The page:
The research comes as the cash rate remains at a record low (2%), with the Reserve Bank electing on October 6 to maintain such conditions for the fifth month in a row.
Michelle Hutchison, Money Expert at finder.com.au, noted that it should not come as a surprise that more borrowers are taking advantage of the low interest rates.
“According to the latest ABS figures analysed by finder.com.au, home loan sizes have increased to their highest levels ever within the last 12 months across Australia. The national average home loan size is now $364,400 – setting a new record – and increasing by 10% since July 2014,” she said.
New South Wales and Victoria have the largest home loan increases of the states since July 2014, at 15% and 10%, respectively. The Northern Territory, Queensland, Western Australia, and Tasmania all posted the lowest increases for the period, at 3% growth or even less.
In terms of increases for first homebuyer loans, only four states saw a growth in size, including New South Wales, Victoria, Western Australia, and the Australian Capital Territory.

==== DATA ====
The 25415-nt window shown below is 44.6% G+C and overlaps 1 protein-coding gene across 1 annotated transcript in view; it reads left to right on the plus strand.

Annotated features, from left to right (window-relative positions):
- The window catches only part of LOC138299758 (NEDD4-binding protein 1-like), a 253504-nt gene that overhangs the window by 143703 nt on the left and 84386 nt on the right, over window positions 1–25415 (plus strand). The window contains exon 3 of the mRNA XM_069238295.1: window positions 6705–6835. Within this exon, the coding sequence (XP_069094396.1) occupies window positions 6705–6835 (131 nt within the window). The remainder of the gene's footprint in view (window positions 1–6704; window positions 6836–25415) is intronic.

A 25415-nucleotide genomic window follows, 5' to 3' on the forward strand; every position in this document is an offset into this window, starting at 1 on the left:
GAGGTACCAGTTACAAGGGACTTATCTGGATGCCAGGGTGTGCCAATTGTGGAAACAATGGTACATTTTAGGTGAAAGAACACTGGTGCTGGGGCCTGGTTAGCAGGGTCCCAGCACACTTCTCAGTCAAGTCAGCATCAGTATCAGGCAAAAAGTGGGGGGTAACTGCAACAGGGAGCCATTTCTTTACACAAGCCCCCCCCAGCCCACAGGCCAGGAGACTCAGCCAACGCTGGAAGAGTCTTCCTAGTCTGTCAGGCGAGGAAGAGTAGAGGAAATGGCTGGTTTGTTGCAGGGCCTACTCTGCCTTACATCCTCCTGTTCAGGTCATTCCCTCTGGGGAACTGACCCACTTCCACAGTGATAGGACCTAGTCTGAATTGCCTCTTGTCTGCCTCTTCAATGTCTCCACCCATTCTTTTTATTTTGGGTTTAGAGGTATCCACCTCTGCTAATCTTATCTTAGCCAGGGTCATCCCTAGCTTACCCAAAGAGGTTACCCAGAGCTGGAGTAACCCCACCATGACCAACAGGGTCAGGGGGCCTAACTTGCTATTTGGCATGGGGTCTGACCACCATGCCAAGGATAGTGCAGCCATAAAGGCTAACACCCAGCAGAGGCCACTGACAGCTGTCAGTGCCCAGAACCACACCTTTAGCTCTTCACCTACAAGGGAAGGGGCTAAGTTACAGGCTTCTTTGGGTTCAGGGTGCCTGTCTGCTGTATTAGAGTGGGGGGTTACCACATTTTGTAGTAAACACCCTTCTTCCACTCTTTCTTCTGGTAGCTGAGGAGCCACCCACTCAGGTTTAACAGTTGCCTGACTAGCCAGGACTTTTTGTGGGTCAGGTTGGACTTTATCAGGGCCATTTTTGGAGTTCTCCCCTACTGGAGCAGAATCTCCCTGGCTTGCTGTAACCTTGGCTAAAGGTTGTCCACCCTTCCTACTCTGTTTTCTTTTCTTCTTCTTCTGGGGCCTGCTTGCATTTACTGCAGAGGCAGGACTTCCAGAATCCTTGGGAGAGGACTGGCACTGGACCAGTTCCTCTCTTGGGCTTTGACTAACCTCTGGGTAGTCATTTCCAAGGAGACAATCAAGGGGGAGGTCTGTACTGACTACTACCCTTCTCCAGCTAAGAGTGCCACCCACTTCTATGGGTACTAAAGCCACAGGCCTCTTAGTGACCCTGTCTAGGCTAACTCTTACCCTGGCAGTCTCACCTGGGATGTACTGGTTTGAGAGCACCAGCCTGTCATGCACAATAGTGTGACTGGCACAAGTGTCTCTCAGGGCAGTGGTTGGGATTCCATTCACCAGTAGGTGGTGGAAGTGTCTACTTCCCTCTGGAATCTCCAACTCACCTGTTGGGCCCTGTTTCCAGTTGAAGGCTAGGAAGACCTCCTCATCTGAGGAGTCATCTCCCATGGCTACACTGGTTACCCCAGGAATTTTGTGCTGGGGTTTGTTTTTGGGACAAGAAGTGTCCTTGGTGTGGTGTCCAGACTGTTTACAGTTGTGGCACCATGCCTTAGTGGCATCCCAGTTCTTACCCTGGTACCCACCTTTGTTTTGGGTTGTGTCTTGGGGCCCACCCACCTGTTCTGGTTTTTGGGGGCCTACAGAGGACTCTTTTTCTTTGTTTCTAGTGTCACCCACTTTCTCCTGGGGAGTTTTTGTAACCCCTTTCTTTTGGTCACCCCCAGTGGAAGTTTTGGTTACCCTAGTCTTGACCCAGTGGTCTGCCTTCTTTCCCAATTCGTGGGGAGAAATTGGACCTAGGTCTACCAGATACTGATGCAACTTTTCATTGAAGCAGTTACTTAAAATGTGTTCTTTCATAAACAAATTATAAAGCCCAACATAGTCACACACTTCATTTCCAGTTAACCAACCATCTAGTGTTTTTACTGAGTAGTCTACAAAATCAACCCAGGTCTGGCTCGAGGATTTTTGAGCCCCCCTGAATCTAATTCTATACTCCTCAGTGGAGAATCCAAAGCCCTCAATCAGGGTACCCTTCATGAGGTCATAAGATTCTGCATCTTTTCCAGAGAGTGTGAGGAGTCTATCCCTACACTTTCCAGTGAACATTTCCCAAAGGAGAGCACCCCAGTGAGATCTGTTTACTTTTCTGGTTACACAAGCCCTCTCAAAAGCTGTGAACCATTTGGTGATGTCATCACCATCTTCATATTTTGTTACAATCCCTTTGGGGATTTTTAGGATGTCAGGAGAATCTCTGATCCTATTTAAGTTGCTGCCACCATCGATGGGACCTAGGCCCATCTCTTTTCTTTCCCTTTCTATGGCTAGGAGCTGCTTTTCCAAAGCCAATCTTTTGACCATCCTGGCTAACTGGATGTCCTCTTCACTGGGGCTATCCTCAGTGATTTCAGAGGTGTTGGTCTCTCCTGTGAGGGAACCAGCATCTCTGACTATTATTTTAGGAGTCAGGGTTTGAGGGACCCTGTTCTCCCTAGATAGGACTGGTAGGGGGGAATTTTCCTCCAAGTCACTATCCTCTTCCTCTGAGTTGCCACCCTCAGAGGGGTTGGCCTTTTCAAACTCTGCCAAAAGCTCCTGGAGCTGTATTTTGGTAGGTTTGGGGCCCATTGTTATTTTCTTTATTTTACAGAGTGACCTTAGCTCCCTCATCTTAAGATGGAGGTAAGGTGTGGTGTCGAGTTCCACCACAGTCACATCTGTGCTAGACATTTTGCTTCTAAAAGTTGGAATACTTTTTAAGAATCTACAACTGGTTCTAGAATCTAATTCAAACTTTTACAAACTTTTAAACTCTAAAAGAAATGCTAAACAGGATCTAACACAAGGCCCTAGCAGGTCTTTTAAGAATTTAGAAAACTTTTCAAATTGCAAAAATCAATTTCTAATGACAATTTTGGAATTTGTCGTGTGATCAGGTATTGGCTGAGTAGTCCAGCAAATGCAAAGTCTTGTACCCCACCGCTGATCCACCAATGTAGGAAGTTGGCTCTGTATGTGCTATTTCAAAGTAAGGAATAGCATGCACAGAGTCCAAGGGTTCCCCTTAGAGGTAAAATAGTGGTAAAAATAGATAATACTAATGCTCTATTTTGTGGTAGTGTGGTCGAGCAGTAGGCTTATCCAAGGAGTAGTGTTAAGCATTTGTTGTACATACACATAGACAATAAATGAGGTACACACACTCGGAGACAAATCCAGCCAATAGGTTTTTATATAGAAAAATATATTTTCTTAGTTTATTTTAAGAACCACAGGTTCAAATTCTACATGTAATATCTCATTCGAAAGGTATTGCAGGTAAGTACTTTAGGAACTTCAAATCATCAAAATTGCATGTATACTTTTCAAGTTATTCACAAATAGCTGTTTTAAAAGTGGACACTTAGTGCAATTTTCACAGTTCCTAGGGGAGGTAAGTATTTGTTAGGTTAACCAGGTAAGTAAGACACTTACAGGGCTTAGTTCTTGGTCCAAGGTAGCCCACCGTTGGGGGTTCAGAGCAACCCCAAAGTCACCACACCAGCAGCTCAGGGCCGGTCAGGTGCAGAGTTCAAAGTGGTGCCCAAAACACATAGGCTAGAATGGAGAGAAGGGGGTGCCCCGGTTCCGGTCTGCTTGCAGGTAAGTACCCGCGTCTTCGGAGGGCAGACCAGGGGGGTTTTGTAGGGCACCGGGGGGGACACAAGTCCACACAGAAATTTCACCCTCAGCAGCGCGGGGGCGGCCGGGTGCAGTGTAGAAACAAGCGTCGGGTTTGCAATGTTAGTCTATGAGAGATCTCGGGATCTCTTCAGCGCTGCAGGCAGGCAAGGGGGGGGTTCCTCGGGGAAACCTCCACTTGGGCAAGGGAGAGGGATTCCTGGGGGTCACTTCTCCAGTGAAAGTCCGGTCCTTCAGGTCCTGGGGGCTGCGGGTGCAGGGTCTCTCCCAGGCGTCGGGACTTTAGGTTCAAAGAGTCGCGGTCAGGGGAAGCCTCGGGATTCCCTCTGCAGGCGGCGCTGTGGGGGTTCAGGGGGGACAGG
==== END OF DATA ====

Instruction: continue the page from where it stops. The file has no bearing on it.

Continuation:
Indeed, the competitiveness of the property market could be deterring first homebuyers, Hutchinson argued.
Once again, New South Wales took the top spot with a 9% year-on-year increase for first homebuyer loans; this makes the average home loan size for new buyers around $402,100.
Tasmania, however, recorded a 15% drop in its average home loan size from $221,000 to $187,000.
Although the low cash rate is making things more comfortable for borrowers, Hutchinson warned about being too complacent—especially when the rate is expected to change in the near future.
“All borrowers need to remember that these record low interest rates are not here to stay and all signs are pointing to a rate rise, which will lead to higher repayments – approximately $50 per month more for a $300,000 loan size – and thousands of dollars more over the life of your loan,” she remarked.
Hutchinson recommended that buyers should do their research before taking out a loan, and consider a buffer of 2% to 3% to anticipate future rate hikes.
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